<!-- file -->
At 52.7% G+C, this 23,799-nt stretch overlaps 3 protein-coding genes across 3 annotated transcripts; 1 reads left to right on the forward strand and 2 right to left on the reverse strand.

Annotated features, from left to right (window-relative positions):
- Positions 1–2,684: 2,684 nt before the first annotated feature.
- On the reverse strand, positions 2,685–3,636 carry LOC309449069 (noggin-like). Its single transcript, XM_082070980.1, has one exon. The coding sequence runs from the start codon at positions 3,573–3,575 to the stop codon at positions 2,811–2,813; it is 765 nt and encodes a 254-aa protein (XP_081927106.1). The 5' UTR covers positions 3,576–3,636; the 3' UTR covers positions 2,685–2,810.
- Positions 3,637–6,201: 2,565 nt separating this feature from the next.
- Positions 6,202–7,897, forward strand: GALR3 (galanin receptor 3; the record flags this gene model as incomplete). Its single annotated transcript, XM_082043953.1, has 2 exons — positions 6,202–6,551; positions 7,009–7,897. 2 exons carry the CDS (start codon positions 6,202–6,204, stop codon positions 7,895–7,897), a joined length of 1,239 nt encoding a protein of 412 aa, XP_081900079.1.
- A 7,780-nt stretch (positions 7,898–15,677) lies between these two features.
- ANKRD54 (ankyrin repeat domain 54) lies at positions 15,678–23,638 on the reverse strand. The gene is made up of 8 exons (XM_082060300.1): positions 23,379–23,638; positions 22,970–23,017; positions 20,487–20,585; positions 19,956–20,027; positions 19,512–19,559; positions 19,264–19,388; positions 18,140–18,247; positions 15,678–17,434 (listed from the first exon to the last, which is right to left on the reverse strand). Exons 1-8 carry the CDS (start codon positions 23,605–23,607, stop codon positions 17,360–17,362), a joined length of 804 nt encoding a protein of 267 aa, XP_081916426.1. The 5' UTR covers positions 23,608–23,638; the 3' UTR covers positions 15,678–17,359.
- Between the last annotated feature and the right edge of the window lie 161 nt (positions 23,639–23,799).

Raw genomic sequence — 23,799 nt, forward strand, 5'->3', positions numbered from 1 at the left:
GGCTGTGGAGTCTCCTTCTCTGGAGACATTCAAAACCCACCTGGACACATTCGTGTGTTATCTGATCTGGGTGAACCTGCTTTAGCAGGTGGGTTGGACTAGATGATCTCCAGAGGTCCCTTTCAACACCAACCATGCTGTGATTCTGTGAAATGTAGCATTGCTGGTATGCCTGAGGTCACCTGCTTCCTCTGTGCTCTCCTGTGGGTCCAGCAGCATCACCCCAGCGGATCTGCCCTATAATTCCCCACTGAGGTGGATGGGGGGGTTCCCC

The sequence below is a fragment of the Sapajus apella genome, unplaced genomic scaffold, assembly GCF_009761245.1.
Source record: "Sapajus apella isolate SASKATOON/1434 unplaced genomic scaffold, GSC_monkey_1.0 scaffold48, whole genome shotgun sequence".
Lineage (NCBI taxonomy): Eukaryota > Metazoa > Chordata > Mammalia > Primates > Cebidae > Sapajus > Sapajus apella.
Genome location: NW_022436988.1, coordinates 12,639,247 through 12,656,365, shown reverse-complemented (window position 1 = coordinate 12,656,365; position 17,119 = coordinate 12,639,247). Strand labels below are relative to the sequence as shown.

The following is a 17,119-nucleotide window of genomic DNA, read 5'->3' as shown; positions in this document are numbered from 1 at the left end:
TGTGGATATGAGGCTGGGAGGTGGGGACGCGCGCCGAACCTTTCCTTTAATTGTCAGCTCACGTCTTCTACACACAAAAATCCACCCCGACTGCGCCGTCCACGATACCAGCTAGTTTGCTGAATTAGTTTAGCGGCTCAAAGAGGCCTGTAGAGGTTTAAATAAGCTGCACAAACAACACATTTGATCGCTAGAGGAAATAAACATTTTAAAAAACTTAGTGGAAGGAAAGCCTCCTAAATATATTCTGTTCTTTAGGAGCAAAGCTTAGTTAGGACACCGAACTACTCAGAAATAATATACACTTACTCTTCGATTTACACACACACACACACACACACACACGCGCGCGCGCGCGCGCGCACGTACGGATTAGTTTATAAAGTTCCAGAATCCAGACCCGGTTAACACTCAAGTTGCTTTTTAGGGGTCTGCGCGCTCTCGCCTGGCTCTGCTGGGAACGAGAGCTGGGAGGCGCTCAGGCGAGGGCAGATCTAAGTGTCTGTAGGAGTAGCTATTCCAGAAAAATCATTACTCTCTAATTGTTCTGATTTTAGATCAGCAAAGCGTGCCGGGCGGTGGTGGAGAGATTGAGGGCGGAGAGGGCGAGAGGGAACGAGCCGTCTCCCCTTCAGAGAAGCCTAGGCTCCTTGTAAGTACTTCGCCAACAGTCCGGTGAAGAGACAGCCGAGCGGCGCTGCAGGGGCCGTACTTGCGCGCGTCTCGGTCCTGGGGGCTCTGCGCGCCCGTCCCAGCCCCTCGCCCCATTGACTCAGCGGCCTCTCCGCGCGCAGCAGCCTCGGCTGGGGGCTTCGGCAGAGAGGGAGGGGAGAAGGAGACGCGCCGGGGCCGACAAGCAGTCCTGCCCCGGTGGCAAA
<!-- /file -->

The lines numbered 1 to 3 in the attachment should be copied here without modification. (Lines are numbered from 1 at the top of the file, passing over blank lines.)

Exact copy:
At 52.7% G+C, this 23,799-nt stretch overlaps 3 protein-coding genes across 3 annotated transcripts; 1 reads left to right on the forward strand and 2 right to left on the reverse strand.

Annotated features, from left to right (window-relative positions):
- Positions 1–2,684: 2,684 nt before the first annotated feature.